At 29 years of age, back as a woman and feminist, I found myself captivated most of all by the professional women in Iran who surprised me with their dedication, seriousness, and drive in their work. While I had been aware of the curtailment of women’s civil rights, the most conspicuous restriction being the compulsory veiling law, I was less aware of the government policies that had generously funded public education and health and which had dramatically improved women’s education and health levels. In many ways, the artists, writers, journalists, publishers, and lawyers I encountered and who strongly articulated for women’s greater social participation, were products of these contradictory but parallel policies.
This was the political period, known as the Reformist period (1997-2005), when social restrictions were being loosened and avenues for social participation were opening. One of the most important public discussions during that time concerned the need for an autonomous civil society and for the expansion of the public sphere, where a multitude of diverse voices and perspectives could be heard. Women were increasingly engaging in these debates, often from a feminist perspective, and were organizing collectively to take independent action.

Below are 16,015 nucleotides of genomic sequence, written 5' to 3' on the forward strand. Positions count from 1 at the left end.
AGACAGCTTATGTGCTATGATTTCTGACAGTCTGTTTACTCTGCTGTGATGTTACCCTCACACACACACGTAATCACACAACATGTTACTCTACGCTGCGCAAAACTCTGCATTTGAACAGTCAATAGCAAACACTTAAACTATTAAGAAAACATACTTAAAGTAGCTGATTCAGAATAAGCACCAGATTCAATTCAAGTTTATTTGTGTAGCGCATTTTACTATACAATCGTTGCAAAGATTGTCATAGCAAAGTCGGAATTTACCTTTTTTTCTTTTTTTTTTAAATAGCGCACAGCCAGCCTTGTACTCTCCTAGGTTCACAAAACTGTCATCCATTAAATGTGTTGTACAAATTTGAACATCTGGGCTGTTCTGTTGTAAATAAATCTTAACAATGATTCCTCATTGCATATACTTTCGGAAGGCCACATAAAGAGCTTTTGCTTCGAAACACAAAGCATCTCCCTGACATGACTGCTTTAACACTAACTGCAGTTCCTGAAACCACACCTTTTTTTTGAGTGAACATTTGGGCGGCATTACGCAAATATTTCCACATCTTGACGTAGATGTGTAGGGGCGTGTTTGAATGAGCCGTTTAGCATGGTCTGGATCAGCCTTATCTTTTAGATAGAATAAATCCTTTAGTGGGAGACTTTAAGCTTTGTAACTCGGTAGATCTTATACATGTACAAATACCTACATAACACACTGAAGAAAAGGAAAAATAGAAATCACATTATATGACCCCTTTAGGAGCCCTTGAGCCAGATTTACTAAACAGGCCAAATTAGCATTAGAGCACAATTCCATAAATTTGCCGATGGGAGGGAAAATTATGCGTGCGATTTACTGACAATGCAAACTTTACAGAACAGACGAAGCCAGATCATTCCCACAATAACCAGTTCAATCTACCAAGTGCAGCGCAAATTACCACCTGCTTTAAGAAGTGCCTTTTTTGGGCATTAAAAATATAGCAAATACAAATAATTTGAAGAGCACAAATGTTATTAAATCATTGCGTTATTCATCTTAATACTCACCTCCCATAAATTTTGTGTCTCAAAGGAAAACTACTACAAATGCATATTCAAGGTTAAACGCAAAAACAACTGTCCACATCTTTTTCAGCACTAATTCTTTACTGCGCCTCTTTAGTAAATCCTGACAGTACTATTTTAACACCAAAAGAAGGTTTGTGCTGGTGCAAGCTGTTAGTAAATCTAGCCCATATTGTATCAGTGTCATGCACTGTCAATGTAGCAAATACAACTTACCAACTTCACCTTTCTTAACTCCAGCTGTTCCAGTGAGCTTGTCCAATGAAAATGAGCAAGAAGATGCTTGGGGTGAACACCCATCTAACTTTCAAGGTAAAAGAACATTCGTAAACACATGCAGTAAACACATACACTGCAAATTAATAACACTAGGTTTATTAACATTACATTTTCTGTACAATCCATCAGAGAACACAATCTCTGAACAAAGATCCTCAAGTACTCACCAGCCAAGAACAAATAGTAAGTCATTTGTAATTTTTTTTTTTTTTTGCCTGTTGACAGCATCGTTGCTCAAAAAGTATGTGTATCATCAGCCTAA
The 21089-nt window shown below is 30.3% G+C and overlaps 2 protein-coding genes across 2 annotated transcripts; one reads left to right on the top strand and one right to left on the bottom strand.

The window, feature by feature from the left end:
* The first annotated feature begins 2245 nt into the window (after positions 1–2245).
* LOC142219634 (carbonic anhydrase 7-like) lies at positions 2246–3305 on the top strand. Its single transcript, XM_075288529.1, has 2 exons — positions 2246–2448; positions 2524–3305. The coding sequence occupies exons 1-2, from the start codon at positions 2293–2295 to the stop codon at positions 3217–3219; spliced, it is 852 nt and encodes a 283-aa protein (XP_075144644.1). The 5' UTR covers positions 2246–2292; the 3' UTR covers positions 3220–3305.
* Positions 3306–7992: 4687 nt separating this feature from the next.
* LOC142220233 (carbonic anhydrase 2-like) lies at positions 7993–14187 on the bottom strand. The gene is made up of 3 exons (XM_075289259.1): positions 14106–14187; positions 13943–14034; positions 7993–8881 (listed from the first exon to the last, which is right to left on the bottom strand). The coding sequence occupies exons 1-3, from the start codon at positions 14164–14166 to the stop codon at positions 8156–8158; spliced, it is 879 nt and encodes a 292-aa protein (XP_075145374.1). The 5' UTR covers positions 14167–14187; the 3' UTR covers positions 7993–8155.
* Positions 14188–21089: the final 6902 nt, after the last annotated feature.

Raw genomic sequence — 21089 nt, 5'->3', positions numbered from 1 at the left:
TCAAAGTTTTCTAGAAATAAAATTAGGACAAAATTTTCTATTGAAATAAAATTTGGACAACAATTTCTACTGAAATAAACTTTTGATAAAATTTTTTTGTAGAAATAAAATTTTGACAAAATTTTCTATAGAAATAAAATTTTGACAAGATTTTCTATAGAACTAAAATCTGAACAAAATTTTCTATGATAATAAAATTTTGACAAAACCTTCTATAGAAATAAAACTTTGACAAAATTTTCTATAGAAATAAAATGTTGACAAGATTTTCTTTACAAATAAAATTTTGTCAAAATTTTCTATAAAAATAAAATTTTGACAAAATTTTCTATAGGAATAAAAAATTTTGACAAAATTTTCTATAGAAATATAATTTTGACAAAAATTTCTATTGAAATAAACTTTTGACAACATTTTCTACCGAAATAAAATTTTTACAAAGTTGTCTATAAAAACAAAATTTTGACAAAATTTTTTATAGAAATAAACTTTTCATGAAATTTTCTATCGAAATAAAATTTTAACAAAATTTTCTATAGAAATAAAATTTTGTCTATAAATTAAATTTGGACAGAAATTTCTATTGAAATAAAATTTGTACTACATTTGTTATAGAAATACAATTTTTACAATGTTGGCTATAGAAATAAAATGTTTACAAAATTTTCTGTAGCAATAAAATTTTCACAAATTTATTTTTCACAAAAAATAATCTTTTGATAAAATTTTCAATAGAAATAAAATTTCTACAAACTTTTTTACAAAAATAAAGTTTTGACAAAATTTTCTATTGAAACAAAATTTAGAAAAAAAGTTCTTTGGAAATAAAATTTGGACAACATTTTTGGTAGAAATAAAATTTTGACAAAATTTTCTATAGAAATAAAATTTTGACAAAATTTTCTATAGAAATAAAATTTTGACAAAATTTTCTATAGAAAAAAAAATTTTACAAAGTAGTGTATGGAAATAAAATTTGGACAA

In February of 2000, I found myself in a coordination meeting among a myriad of women writers, publishers, and journalists who had decided that this was the year that they were going to launch the first public March 8 International Women’s Day celebration in 21 years. The last public commemoration of International Women’s Day in 1979 took the form of a street demonstration by several thousand women to protest the mandatory veiling of women. In the aftermath of 1979, which included further political upheaval and the onset of a long eight year war with Iraq (1980-1988), International Women’s Day was not to be celebrated, except quietly in small numbers and in private homes.
This historical context gave meaning to the tension that accompanied the hope and determination that permeated the coordination meeting that day. In the room sat one of Iran’s first and most established woman publishers, who volunteered to apply for the required government permit and to serve as the focal point to the authorities. Also present was one of the youngest female publishers who had recently made waves by publishing a feminist journal, aptly titled Jens-e Dovom (The Second Sex). What was at stake was the establishment of a public sphere, the making room for public debates about the status of women, and the open and tolerant consideration of alternative viewpoints.